Top piece of advice for other hosts hoping to create a virtual event?

Get actual emails. Posting the code on Facebook is really daft, because then it may get used by a Zoom bomber – however, that bit of “fun” died down ages ago.  But anyway, I am retro and like firmer forms of communication than social media. Tell people about it. Make a poster, and a Facebook event.  Send out a reminder.

Stick to time! Don’t let folks go on and on. That is harder when you can’t walk them off stage, or when you like them as a person. Sometimes someone is holding us all spellbound and I let them go on a bit past 4 mins.

The hardest part, for me, is juggling who goes when. Lots of folks want the middle, or early, but if everyone gets the middle, soon the middle is quite late! If someone ends up at, say, 10.30 one month, I ensure they’re on earlier the next. Slots fill up fast.  The furore has died down, thankfully. No more waiting list. In the “heyday” of zoomed mics, say, June 2020 to Nov 2020, we had 40 readers, and a waiting list of 5 to 8. But each month, someone would not get online, or would need to leave early, so at least a few wait-listers got a slot. Try not to go on too long. You will lose a lot of audience.


Is there anything you’ve learnt from hosting virtual gigs that you’ll be taking back with you when York Spoken Word returns to ‘normality’?

We realised by June or July 2020 we would need to at least try to maintain a hybrid element going forward. Lots of readers had previously had access issues and allowing them to join by Zoom makes our night more accessible. Plus, we’ve been spoiled by gaining our own access to brilliant poets like Special K and Cathy Carson.



Swindon, UK
Organisers/Hosts: Clive Oseman and Nick Lovell
Find out more here


Talk us through the process of moving Oooh Beehive online. How was it, what were the challenges/surprises?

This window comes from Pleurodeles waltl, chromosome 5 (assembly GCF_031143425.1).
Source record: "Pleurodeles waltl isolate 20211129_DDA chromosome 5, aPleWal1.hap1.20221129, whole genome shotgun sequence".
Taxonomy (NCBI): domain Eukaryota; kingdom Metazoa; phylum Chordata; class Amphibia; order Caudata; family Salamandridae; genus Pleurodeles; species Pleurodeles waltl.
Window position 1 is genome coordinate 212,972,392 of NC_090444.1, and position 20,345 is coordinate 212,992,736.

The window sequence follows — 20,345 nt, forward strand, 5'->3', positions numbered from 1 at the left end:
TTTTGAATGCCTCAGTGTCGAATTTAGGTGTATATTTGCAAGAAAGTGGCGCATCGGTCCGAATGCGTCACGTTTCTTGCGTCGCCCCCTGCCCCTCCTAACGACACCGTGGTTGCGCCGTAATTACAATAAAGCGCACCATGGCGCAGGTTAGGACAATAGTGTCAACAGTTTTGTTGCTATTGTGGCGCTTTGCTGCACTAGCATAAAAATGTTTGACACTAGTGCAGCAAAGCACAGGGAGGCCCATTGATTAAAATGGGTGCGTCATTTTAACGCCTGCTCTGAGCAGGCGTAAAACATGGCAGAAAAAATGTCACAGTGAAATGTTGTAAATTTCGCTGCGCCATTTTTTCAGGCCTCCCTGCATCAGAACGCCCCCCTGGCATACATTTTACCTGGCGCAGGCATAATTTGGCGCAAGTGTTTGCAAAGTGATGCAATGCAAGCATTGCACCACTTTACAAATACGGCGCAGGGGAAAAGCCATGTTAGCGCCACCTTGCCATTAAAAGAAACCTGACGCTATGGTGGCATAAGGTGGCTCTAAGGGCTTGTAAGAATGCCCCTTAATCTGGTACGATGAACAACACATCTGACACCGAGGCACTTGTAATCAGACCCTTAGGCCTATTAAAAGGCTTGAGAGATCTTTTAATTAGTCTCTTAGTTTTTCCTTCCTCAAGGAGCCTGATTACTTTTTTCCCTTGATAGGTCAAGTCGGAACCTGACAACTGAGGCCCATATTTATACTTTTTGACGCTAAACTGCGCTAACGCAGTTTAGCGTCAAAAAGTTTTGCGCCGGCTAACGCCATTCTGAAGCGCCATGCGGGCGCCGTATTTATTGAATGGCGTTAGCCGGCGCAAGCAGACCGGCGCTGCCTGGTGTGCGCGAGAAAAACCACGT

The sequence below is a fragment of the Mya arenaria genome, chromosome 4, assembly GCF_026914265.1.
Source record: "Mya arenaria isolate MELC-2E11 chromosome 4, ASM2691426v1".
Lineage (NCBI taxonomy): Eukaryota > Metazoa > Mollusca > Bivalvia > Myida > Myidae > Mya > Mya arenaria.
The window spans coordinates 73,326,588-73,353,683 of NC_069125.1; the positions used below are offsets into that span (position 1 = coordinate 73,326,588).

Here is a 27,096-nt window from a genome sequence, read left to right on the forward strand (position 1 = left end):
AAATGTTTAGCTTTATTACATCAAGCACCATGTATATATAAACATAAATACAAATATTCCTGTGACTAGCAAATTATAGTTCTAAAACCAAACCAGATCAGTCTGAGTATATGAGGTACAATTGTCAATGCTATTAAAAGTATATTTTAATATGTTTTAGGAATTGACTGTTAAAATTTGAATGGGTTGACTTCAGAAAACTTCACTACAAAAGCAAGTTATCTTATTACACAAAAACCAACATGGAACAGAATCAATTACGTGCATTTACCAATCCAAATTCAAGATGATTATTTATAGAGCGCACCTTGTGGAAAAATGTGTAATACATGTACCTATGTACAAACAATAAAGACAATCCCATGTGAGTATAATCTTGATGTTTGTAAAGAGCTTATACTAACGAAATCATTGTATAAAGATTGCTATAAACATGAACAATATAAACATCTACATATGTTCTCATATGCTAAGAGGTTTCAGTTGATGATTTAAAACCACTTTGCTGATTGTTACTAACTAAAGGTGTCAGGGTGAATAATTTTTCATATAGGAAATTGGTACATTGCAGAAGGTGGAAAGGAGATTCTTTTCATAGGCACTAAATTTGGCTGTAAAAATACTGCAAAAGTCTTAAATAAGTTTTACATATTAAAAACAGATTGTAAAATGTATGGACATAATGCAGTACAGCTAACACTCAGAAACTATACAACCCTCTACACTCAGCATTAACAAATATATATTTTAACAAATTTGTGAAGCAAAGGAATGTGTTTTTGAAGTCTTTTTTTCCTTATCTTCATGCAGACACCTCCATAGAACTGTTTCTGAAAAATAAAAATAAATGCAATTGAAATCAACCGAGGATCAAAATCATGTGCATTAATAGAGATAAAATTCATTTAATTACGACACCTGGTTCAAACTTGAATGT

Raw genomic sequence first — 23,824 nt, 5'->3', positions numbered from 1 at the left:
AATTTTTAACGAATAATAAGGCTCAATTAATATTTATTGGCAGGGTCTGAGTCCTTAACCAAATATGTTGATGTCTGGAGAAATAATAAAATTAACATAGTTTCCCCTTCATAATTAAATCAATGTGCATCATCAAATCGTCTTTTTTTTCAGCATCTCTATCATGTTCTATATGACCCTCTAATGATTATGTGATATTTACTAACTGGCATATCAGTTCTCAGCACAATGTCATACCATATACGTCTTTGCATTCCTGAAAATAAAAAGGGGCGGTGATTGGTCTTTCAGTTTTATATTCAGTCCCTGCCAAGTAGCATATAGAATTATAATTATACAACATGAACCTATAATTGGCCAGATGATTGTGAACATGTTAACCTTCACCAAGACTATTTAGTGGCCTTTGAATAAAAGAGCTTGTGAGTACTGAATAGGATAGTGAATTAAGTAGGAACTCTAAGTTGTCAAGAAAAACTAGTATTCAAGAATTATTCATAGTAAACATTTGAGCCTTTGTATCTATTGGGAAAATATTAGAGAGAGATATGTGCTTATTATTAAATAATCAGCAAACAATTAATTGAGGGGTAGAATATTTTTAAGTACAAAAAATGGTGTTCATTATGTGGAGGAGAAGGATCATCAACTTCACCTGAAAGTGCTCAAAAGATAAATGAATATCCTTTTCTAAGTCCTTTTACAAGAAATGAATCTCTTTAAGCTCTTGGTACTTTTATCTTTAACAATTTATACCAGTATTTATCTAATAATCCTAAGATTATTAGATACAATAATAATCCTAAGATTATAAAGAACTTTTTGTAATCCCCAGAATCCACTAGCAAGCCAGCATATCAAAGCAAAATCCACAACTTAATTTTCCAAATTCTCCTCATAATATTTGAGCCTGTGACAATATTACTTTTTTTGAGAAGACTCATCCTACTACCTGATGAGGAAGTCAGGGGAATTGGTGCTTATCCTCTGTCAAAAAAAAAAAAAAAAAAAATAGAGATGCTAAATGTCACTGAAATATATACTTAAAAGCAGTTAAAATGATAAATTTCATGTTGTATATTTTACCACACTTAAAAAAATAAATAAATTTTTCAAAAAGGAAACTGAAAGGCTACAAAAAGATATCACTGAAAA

Initially, technology was our biggest challenge. Neither of us are technophobic but neither are we tech experts…so, once we had decided to move to online performances it took us a couple of events to get that side of it off pat…

It also took us a little while to decide on the best format. Would it be better for everyone to have their mic open so the performer gets feedback such as laughter? Turns out that didn’t work well, with background noise often drowning out the performer, so we decided that we would ask everyone to mute during performances and unmute to applaud afterwards.

And, sadly, it took us a couple of events to realise that openly promoting the gig and allowing access to all would result in us eventually getting zoombombed. Thankfully when it did happen, we noticed immediately and were able to shut the event down, create a new one and get the link to everyone in a very short time and so although delayed, the show did go on! By using a mailing list to send out the event link and a little vetting of new names asking to be on the mailing list, we have managed to maximise our audience while avoiding unwanted gatecrashers.


Biggest difference you’ve noticed since moving online?

Being online has allowed us to connect with poets from all across the British Isles and around the world. We have encountered a wealth of incredibly talented poets that we simply wouldn’t have heard of in our open mic night in Swindon. While we do try to get to gigs, sheer distance limits us to the Midlands/London/the South and South West for live gigs, although we have ventured up to Manchester and down to Margate on occasion, thus we would have never encountered Cathy Carson or Fin Hall, Special K and Jeff Cottrill from the Americas, Rikki Livermore or Skylar J Winter from the other side of the globe…to name but a few of the many incredible poets that now join us for Oooh Beehive online.


What’s the best thing about the virtual version of your gig?

I think it has to be the atmosphere and energy. We have never given a damn if it is a poet’s very first time reading or if they are an accomplished poet with 10 collections out there. We don’t care what style of poetry people bring. We wanted to create a space, both at our live events and our online gigs, where anyone can be comfortable sharing their poetry. The comments we get every month from people new to Oooh Beehive and from regulars suggest we have succeeded, and the energy generated by the poets and audience is both inspiring and humbling.


Something you miss about in-person gigs:

The intimacy and audience reaction. While it is there on Zoom, when you are performing to a room in real time you can feel the audience, judge how a poem or set is going. It is a lot harder on Zoom.


Something you don’t miss:

Drunken punters hi-jacking the mic 😀


To your knowledge, what’s the furthest afield you’ve had poets/poetry fans join you for Oooh Beehive?